Managing IBS: What if the Low FODMAP Diet doesn’t work for you?
Are your IBS symptoms caused by other triggers?
If you have irritable bowel syndrome (IBS), you may have read about the low FODMAP diet.
Since 2006, research has shown that the FODMAP may be the #1 cause of the digestive symptoms of people living with the syndrome.
In fact, it is now recommended by the scientific community, when other more concerning diseases have been ruled out as described in this article previously posted on our blog, to initiate the low FODMAP diet in order to identify potential food triggers to digestive symptoms. However, there are others triggers to the symptoms of IBS and the FODMAP doesn’t always explain this all.
In this article, we will review the FODMAP diet as well as other common IBS triggers.
How the Low FODMAP Diet works
This diet consists of 3 phases in which the person living with IBS can identify one, or multiple, FODMAP families that trigger their symptoms. These FODMAP families are lactose, fructose, fructans, galacto-oligosaccharides (GOS), mannitol and sorbitol, which each contain several food items.
- Phase 1 (Elimination): This step requires the elimination of all food known to trigger symptoms. After a few weeks, typically 2-6 weeks, the person should feel better or be symptom-free. At this point, it is not yet known which family triggers symptoms (which is discovered in the second phase).
- Phase 2 (Reintroduction): This step is essential to identify which family triggers symptoms and how much can be tolerated. By methodically reintroducing one food item at a time, the symptoms will be monitored closely and the food triggers may be identified.
- Phase 3 (Personalization): This step consists in building the new lifestyle from what has been discovered in the second phase. Only the triggers will be eliminated or limited depending on the results from the reintroduction phase.
The most recent data from Monash University shows that about 75% of people with IBS respond to the low FODMAP diet. In other words, 25% of people don’t see their symptoms resolved after 6-8 weeks while being in phase 1. If this happens, it is important to stop the low FODMAP diet and to identify other potential IBS triggers.
What to do if the low FODMAP diet doesn’t work?
First of all, I would always advise anybody trying the low FODMAP diet on their own that does not see results after 6-8 weeks to consult with a FODMAP Trained Registered Dietitian. It is important to evaluate the compliance to the low FODMAP diet before it is ruled out. If the compliance is perfect and symptoms are still present at a high intensity, then it is important to consider other sources.
It is well known that stress is a very powerful trigger to IBS symptoms. This is what we call the brain-gut axis. In this 2019 article, Diana Reid, explains there is a close relationship between the symptoms and the brain. It says that “uncomfortable or embarrassing gut symptoms cause stress, which then triggers further painful symptoms. Or, the reverse is also true: the fear of encountering symptoms leads to the symptoms themselves roaring in.”
If there’s a feeling of stress, anxiety, being tired or having difficulty sleeping, then the digestive symptoms may worsen. In order to manage them, it is important to improve sleep and find some tools to destress, such as taking a bath, reading, folding some clothes, going for a walk, doing some yoga or meditation. Talking to a registered counsellor or psychologist is also often recommended and beneficial. A more recent research area of interest for the management of IBS is hypnotherapy. However, as explained in this study, the process is not yet fully understood.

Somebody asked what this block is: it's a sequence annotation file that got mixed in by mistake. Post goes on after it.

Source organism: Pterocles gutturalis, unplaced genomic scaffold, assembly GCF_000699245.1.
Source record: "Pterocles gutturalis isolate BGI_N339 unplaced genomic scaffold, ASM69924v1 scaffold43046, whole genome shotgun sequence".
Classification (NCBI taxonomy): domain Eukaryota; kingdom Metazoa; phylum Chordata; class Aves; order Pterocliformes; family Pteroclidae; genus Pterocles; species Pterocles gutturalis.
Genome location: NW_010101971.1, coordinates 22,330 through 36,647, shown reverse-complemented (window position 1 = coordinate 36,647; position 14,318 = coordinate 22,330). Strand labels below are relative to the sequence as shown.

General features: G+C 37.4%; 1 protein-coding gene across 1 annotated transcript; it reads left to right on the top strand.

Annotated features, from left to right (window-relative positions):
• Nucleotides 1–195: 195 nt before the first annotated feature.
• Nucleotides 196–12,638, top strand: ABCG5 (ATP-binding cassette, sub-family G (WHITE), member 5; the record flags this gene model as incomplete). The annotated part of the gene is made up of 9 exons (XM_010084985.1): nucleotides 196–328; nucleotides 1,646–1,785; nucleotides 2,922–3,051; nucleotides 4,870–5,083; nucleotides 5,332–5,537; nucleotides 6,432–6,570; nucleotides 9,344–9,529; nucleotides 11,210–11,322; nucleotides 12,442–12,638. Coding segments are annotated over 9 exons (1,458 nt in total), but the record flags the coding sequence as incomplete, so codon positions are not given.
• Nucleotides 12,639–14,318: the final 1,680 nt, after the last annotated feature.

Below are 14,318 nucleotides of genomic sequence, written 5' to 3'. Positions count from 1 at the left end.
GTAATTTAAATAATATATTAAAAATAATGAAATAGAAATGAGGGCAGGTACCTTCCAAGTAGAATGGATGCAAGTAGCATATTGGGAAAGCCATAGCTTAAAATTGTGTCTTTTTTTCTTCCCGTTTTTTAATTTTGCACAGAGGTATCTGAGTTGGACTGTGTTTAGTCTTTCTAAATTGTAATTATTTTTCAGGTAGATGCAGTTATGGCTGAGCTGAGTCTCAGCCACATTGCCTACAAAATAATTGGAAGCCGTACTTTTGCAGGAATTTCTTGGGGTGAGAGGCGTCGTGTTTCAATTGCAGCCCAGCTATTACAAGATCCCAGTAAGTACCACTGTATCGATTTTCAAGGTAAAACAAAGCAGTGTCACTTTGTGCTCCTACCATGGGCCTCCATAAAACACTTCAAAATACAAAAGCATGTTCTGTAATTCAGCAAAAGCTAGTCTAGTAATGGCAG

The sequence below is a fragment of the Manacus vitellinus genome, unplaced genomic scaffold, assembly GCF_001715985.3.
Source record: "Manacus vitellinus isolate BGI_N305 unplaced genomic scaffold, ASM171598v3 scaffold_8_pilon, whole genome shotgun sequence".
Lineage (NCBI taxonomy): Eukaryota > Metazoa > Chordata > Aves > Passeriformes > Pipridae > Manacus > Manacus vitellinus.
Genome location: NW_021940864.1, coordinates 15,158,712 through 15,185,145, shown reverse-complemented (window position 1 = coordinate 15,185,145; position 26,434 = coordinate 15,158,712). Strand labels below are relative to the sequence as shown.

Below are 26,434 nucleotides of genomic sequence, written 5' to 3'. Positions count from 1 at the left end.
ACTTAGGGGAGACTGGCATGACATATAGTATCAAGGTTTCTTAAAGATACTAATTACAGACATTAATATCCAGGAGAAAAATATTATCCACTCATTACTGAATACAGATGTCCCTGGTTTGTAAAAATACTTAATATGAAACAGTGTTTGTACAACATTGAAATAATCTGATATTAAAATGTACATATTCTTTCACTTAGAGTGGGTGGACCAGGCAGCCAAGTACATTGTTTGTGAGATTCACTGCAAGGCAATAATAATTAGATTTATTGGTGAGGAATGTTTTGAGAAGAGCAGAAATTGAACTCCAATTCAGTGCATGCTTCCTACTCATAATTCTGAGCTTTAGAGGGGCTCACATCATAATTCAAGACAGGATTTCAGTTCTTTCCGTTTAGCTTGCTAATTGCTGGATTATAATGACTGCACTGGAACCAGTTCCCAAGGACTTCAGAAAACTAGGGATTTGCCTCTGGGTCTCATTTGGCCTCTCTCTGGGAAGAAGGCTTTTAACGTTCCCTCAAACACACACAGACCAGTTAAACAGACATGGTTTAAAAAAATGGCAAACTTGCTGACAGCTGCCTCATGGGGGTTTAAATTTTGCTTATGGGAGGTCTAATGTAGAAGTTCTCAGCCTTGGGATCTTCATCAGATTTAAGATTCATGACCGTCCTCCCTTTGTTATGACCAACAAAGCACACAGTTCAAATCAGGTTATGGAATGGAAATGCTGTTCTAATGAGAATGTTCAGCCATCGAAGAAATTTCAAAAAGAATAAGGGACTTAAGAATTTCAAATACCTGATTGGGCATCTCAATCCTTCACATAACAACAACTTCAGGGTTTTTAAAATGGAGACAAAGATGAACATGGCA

Multiple studies have shown that the consumption of caffeine, mainly in the form of coffee, exacerbates the symptoms by 26-40%. Caffeine would have a laxative effect resulting in looser bowel movements.
Other sources of caffeine include green or black tea, milk or dark chocolate, energy drinks, some soda drinks (Root Beer, Cola) The good news: Decaffeinated coffee didn’t show an increase in symptoms in all studies!
No study has shown an impact of digestive symptoms and the consumption of alcohol, but Monash University has compiled enough observations and anecdotal evidence to make a recommendation. Alcohol acts as an irritant to the digestive tract resulting in altered digestive motility, permeability and absorption increasing the symptoms of IBS. The current recommendation from Monash University is to drink no more than 2 drinks a day (men or women).
4. Spicy foods
This may affect many people living with IBS or not. Capsaicin, a molecule found in hot peppers and responsible for the “hot” sensation, can increase the transit time of the food in the digestive tract, increase the sensitivity and cause a burning sensation on the inside.
It might be stressful, challenging and very overwhelming to identify the triggers of IBS symptoms. In order to feel better, it is important to consider the big picture and identify and limit stress associated with the process. If you are diagnosed with IBS or have digestive symptoms that impact your quality of life, don’t hesitate to communicate with us to see a FODMAP Trained Registered Dietitian.
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